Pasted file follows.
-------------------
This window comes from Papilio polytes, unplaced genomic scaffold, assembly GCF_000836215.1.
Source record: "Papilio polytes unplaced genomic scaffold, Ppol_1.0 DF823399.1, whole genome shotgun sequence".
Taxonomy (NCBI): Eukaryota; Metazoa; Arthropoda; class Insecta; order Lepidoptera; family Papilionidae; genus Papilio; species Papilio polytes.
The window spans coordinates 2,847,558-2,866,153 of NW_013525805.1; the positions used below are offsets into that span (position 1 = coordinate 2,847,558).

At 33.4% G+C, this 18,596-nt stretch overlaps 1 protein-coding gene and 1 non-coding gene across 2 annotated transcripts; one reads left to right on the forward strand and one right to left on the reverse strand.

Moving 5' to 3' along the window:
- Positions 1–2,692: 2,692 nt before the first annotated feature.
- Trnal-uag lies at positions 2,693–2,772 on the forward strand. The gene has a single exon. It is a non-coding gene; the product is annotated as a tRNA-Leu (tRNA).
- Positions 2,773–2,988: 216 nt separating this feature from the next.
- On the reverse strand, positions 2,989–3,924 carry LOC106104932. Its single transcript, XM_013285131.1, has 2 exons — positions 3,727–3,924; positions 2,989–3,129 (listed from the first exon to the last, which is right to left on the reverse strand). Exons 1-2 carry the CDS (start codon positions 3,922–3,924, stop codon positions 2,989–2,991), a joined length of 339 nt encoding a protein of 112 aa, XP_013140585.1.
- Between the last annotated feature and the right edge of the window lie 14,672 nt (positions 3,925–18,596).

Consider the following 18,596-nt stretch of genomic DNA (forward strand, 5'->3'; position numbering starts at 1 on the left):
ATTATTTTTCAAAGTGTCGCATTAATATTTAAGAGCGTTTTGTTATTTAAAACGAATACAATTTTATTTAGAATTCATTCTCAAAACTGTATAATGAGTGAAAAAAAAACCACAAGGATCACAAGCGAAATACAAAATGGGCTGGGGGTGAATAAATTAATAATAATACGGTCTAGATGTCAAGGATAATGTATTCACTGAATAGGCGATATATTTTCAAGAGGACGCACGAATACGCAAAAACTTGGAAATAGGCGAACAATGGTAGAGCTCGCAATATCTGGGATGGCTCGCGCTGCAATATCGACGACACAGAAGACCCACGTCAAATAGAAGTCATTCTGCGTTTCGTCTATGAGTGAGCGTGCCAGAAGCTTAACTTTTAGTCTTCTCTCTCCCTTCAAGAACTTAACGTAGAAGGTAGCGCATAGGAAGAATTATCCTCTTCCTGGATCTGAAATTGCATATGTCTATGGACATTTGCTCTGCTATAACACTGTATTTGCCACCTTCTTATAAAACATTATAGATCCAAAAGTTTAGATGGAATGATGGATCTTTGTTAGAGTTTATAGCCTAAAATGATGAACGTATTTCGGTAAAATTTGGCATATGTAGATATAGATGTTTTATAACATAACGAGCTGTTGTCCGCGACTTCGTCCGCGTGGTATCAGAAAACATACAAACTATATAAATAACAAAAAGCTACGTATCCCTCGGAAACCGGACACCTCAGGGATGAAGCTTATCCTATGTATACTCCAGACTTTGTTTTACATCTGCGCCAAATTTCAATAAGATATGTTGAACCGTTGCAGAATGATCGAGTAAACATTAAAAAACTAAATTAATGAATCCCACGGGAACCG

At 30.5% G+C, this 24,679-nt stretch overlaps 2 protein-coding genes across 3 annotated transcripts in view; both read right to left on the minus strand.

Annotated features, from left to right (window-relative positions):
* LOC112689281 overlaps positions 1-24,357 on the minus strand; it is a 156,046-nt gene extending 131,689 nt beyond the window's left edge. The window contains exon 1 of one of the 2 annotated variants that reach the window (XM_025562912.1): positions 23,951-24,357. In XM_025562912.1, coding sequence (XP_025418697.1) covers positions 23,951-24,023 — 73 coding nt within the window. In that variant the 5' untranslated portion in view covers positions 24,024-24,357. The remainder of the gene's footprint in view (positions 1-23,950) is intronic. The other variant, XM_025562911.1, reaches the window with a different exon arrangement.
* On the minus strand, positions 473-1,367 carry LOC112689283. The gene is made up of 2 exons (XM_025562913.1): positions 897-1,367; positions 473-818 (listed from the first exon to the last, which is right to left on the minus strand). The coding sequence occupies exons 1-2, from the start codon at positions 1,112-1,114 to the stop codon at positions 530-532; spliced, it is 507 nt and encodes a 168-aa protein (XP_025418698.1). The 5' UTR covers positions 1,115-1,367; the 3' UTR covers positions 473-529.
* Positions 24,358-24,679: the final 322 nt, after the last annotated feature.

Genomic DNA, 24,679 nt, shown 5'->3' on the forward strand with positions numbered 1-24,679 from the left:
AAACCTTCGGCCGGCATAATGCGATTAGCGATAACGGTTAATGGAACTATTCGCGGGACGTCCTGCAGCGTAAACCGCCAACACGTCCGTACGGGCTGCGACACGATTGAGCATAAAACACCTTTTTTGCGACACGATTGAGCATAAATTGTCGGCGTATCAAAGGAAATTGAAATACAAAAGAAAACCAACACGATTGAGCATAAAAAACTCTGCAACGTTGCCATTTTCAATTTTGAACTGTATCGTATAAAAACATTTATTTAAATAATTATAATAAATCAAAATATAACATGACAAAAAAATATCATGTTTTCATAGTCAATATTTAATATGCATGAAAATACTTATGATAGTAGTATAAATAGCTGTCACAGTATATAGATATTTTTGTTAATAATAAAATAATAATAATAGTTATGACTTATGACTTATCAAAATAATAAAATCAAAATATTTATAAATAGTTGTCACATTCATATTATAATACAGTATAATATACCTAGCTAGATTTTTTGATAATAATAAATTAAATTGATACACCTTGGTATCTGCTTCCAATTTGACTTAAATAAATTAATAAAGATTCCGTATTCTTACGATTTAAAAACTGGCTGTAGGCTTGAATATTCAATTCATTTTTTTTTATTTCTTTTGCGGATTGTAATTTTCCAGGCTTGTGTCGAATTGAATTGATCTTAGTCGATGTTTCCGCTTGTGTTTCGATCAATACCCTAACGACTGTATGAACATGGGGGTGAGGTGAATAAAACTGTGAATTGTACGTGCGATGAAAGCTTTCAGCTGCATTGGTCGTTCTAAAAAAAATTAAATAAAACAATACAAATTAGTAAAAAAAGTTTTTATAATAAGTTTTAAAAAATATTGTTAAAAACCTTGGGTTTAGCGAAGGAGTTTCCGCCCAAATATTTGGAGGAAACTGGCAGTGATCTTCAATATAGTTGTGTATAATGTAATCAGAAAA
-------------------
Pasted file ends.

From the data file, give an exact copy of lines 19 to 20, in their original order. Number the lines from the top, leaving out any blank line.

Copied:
Genomic DNA, 24,679 nt, shown 5'->3' on the forward strand with positions numbered 1-24,679 from the left:
AAACCTTCGGCCGGCATAATGCGATTAGCGATAACGGTTAATGGAACTATTCGCGGGACGTCCTGCAGCGTAAACCGCCAACACGTCCGTACGGGCTGCGACACGATTGAGCATAAAACACCTTTTTTGCGACACGATTGAGCATAAATTGTCGGCGTATCAAAGGAAATTGAAATACAAAAGAAAACCAACACGATTGAGCATAAAAAACTCTGCAACGTTGCCATTTTCAATTTTGAACTGTATCGTATAAAAACATTTATTTAAATAATTATAATAAATCAAAATATAACATGACAAAAAAATATCATGTTTTCATAGTCAATATTTAATATGCATGAAAATACTTATGATAGTAGTATAAATAGCTGTCACAGTATATAGATATTTTTGTTAATAATAAAATAATAATAATAGTTATGACTTATGACTTATCAAAATAATAAAATCAAAATATTTATAAATAGTTGTCACATTCATATTATAATACAGTATAATATACCTAGCTAGATTTTTTGATAATAATAAATTAAATTGATACACCTTGGTATCTGCTTCCAATTTGACTTAAATAAATTAATAAAGATTCCGTATTCTTACGATTTAAAAACTGGCTGTAGGCTTGAATATTCAATTCATTTTTTTTTATTTCTTTTGCGGATTGTAATTTTCCAGGCTTGTGTCGAATTGAATTGATCTTAGTCGATGTTTCCGCTTGTGTTTCGATCAATACCCTAACGACTGTATGAACATGGGGGTGAGGTGAATAAAACTGTGAATTGTACGTGCGATGAAAGCTTTCAGCTGCATTGGTCGTTCTAAAAAAAATTAAATAAAACAATACAAATTAGTAAAAAAAGTTTTTATAATAAGTTTTAAAAAATATTGTTAAAAACCTTGGGTTTAGCGAAGGAGTTTCCGCCCAAATATTTGGAGGAAACTGGCAGTGATCTTCAATATAGTTGTGTATAATGTAATCAGAAAA